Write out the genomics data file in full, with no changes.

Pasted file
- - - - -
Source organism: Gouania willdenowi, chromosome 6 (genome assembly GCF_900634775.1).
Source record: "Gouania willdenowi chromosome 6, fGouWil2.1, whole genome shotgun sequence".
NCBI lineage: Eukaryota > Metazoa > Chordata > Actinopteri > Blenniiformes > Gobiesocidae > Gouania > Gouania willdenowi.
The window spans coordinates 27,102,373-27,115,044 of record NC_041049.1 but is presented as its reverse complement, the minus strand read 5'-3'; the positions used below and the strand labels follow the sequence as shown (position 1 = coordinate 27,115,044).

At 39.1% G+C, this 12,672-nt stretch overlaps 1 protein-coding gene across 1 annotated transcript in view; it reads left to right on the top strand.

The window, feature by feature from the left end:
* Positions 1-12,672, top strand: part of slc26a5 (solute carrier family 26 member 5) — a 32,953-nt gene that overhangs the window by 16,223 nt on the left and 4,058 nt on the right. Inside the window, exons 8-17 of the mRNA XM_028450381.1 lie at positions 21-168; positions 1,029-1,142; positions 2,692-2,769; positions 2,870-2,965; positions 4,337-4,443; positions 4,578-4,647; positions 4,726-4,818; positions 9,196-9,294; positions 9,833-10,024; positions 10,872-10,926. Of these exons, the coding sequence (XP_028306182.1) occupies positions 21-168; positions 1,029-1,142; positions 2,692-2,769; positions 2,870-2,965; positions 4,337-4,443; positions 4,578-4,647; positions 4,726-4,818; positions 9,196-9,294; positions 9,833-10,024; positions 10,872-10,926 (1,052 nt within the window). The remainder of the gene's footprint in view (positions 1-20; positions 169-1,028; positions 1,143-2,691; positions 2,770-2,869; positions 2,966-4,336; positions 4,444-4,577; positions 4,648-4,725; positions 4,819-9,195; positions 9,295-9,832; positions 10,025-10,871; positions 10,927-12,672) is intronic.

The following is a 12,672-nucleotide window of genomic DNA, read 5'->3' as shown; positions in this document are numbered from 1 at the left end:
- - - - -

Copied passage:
Source organism: Gouania willdenowi, chromosome 6 (genome assembly GCF_900634775.1).
Source record: "Gouania willdenowi chromosome 6, fGouWil2.1, whole genome shotgun sequence".
NCBI lineage: Eukaryota > Metazoa > Chordata > Actinopteri > Blenniiformes > Gobiesocidae > Gouania > Gouania willdenowi.
The window spans coordinates 27,102,373-27,115,044 of record NC_041049.1 but is presented as its reverse complement, the minus strand read 5'-3'; the positions used below and the strand labels follow the sequence as shown (position 1 = coordinate 27,115,044).

At 39.1% G+C, this 12,672-nt stretch overlaps 1 protein-coding gene across 1 annotated transcript in view; it reads left to right on the top strand.

The window, feature by feature from the left end:
* Positions 1-12,672, top strand: part of slc26a5 (solute carrier family 26 member 5) — a 32,953-nt gene that overhangs the window by 16,223 nt on the left and 4,058 nt on the right. Inside the window, exons 8-17 of the mRNA XM_028450381.1 lie at positions 21-168; positions 1,029-1,142; positions 2,692-2,769; positions 2,870-2,965; positions 4,337-4,443; positions 4,578-4,647; positions 4,726-4,818; positions 9,196-9,294; positions 9,833-10,024; positions 10,872-10,926. Of these exons, the coding sequence (XP_028306182.1) occupies positions 21-168; positions 1,029-1,142; positions 2,692-2,769; positions 2,870-2,965; positions 4,337-4,443; positions 4,578-4,647; positions 4,726-4,818; positions 9,196-9,294; positions 9,833-10,024; positions 10,872-10,926 (1,052 nt within the window). The remainder of the gene's footprint in view (positions 1-20; positions 169-1,028; positions 1,143-2,691; positions 2,770-2,869; positions 2,966-4,336; positions 4,444-4,577; positions 4,648-4,725; positions 4,819-9,195; positions 9,295-9,832; positions 10,025-10,871; positions 10,927-12,672) is intronic.

The following is a 12,672-nucleotide window of genomic DNA, read 5'->3' as shown; positions in this document are numbered from 1 at the left end: